The island-nation of Taiwan seems to feature much more in strategic considerations in the great game between the two superpowers of our time than its size alone would suggest. Home to less than 25 million people and a third the size of KPK in Pakistan, the country is one of the most important in the world; almost exclusively due to its position as the world’s leading manufacturer of computer chips.
The history of American support for Taiwan against China’s claims to it as part of its own territory comes as a legacy of the Cold War. Upon the rise to power in China of chairman Mao Zedong in 1949, the incumbent Chinese government under Chiang Kai-shek fled to the island of Formosa (now Taiwan), then a colony of China. Over there, they set up a government-in-exile, claiming that Taiwan was the true China. This is the modern-day distinction between the Republic of China and the People’s Republic of China, known in common terms as Taiwan and China, respectively.
America and many other countries have since supported Taiwan, and the country was able to grow rapidly from its humble origins. Today it stands as one of the most economically developed countries, one of the East Asian Tigers along with South Korea. However, China has also grown in both economic and military might, and has increasingly exerted power and influence around the world.
The risk of conflict in the South China Sea was always a possibility given the existential tensions between Taiwan and China, but it has only been exacerbated in the past few years. The increasing geopolitical tensions between the United States and China have made the waters around Taiwan heat up. China has become more belligerent in its exercise of power, sending navy fleets into the region and constructing artificial islands as bases. These activities have become a sizeable threat in the region for the United States (maybe even more so than for Taiwan), and thus the United States has strongly reaffirmed its commitment to aiding Taiwan.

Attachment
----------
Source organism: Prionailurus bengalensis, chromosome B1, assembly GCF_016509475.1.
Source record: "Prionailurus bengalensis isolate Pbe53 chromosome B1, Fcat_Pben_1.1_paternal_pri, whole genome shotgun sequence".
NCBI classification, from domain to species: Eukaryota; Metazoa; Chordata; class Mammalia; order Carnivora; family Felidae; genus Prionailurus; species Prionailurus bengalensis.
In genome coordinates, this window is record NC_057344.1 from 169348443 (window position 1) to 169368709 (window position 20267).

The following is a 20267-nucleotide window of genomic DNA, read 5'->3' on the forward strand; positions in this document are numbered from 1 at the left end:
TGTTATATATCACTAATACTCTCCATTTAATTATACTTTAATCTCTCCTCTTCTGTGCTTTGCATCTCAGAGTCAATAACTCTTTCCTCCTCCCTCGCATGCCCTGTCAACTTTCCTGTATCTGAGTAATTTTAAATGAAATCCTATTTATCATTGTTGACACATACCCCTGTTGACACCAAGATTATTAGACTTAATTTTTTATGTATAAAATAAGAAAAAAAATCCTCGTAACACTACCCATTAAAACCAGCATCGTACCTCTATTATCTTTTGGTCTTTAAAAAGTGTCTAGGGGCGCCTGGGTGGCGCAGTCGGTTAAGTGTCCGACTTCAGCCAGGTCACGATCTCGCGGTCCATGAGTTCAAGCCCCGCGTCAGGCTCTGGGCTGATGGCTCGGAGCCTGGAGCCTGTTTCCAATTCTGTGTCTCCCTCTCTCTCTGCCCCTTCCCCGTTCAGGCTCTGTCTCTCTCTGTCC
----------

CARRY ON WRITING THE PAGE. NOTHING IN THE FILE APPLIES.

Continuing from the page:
The semiconductor industry in Taiwan is perhaps the single-most important contributing factor to Taiwan’s importance in the world. Just one Taiwanese firm; the Taiwan Semiconductor Manufacturing Company (TSMC) produces nearly 50% of the global supply of semiconductors, lending the country a huge edge in the market. The TSMC and other Taiwanese firms manufacture semiconductors largely on what is called the “foundry” model, a complex network of production that puts these firms essentially fabricating semiconductor chips on contract for firms that utilise semiconductors as intermediate goods in the production of their own final products. The most notable customer of the TSMC, for example, is Apple.
Semiconductors – also known as microchips – are used in virtually every modern electronic device. As such, they are central to the working of a modern society and economy. Computers, smartphones, televisions, healthcare devices and machines, transport systems, military systems and countless other things all rely on microchips to work. Furthermore, the demand for microchips is only rising as all these increase in number and in complexity, requiring increased processing capacity.
The necessity of microchips means that their sustained production and supply are central to every economy’s needs. Very few other countries in the world possess the capacity to produce microchips, and none at nearly the same level as Taiwan. Furthermore, the increased demand means that semiconductor shortages are frequent and increasingly disruptive. More significantly, since supply is so concentrated, there is a high risk of global production being “bottlenecked” by external shocks that affect the productive capacity of any one firm or country.
This is why Taiwan has become strategically important to the ‘West’ beyond just its Cold War position. With increasing trade conflict between China and the West, especially over high-tech goods heavily reliant on microchips, it is important for America and its allies to consolidate as much of the global supply of microchips as they can. It is unimaginable to risk the production capacity of Taiwan falling completely into the hands of the West’s economic rival China – or worse, the production being completely wiped out by war in the South China Sea and plunging the world into a technological dark age.
A renewed commitment to come to the aid of Taiwan, illustrated by high-profile US visits to the island amid heightened tensions in the South China Sea, is the manifestation of these geostrategic considerations. For the United States, the defense of Taiwan is central to maintaining its slim edge in the realm of global economics and politics, which is now being eroded away by China’s own growth. It is strange to imagine that something so small – and barely visible to the naked eye – can have such far-reaching ramifications, but we are now witnessing the repercussions in HD.
Taut Bataut – is a researcher and writer that publishes on South Asian geopolitics, exclusively for the online magazine “New Eastern Outlook”.